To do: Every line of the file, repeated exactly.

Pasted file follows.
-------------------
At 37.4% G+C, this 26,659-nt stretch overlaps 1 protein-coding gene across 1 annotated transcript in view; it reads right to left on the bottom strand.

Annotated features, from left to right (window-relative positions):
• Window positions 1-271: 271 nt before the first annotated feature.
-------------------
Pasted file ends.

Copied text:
At 37.4% G+C, this 26,659-nt stretch overlaps 1 protein-coding gene across 1 annotated transcript in view; it reads right to left on the bottom strand.

Annotated features, from left to right (window-relative positions):
• Window positions 1-271: 271 nt before the first annotated feature.